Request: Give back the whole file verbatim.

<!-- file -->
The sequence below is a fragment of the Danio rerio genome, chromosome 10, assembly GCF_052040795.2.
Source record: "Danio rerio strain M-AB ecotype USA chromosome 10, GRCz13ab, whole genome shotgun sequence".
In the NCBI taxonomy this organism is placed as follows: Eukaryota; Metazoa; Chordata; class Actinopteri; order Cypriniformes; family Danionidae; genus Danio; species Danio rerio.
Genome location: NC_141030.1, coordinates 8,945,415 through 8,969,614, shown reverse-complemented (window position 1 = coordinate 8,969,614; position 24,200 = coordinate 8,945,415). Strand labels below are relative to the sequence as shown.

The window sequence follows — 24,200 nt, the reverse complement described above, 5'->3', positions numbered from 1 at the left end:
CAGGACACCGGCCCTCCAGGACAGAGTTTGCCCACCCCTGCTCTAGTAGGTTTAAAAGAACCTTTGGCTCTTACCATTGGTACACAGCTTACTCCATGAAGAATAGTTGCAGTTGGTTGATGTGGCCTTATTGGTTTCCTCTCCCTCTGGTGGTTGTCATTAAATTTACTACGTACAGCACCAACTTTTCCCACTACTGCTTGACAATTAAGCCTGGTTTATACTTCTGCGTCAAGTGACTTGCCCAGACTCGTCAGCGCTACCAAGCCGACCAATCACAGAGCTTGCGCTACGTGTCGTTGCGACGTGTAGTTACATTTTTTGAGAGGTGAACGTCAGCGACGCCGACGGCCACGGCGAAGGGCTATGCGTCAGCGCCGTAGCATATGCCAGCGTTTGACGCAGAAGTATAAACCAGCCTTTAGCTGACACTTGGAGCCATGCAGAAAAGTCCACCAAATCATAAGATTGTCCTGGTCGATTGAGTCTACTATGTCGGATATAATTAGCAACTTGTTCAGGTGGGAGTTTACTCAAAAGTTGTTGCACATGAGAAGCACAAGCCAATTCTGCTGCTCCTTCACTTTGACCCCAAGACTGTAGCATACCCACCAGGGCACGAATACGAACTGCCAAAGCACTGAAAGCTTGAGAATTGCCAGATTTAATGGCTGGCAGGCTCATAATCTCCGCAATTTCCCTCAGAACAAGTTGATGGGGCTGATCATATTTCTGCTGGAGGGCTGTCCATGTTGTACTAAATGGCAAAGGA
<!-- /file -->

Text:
The sequence below is a fragment of the Danio rerio genome, chromosome 10, assembly GCF_052040795.2.
Source record: "Danio rerio strain M-AB ecotype USA chromosome 10, GRCz13ab, whole genome shotgun sequence".
In the NCBI taxonomy this organism is placed as follows: Eukaryota; Metazoa; Chordata; class Actinopteri; order Cypriniformes; family Danionidae; genus Danio; species Danio rerio.
Genome location: NC_141030.1, coordinates 8,945,415 through 8,969,614, shown reverse-complemented (window position 1 = coordinate 8,969,614; position 24,200 = coordinate 8,945,415). Strand labels below are relative to the sequence as shown.

The window sequence follows — 24,200 nt, the reverse complement described above, 5'->3', positions numbered from 1 at the left end:
CAGGACACCGGCCCTCCAGGACAGAGTTTGCCCACCCCTGCTCTAGTAGGTTTAAAAGAACCTTTGGCTCTTACCATTGGTACACAGCTTACTCCATGAAGAATAGTTGCAGTTGGTTGATGTGGCCTTATTGGTTTCCTCTCCCTCTGGTGGTTGTCATTAAATTTACTACGTACAGCACCAACTTTTCCCACTACTGCTTGACAATTAAGCCTGGTTTATACTTCTGCGTCAAGTGACTTGCCCAGACTCGTCAGCGCTACCAAGCCGACCAATCACAGAGCTTGCGCTACGTGTCGTTGCGACGTGTAGTTACATTTTTTGAGAGGTGAACGTCAGCGACGCCGACGGCCACGGCGAAGGGCTATGCGTCAGCGCCGTAGCATATGCCAGCGTTTGACGCAGAAGTATAAACCAGCCTTTAGCTGACACTTGGAGCCATGCAGAAAAGTCCACCAAATCATAAGATTGTCCTGGTCGATTGAGTCTACTATGTCGGATATAATTAGCAACTTGTTCAGGTGGGAGTTTACTCAAAAGTTGTTGCACATGAGAAGCACAAGCCAATTCTGCTGCTCCTTCACTTTGACCCCAAGACTGTAGCATACCCACCAGGGCACGAATACGAACTGCCAAAGCACTGAAAGCTTGAGAATTGCCAGATTTAATGGCTGGCAGGCTCATAATCTCCGCAATTTCCCTCAGAACAAGTTGATGGGGCTGATCATATTTCTGCTGGAGGGCTGTCCATGTTGTACTAAATGGCAAAGGA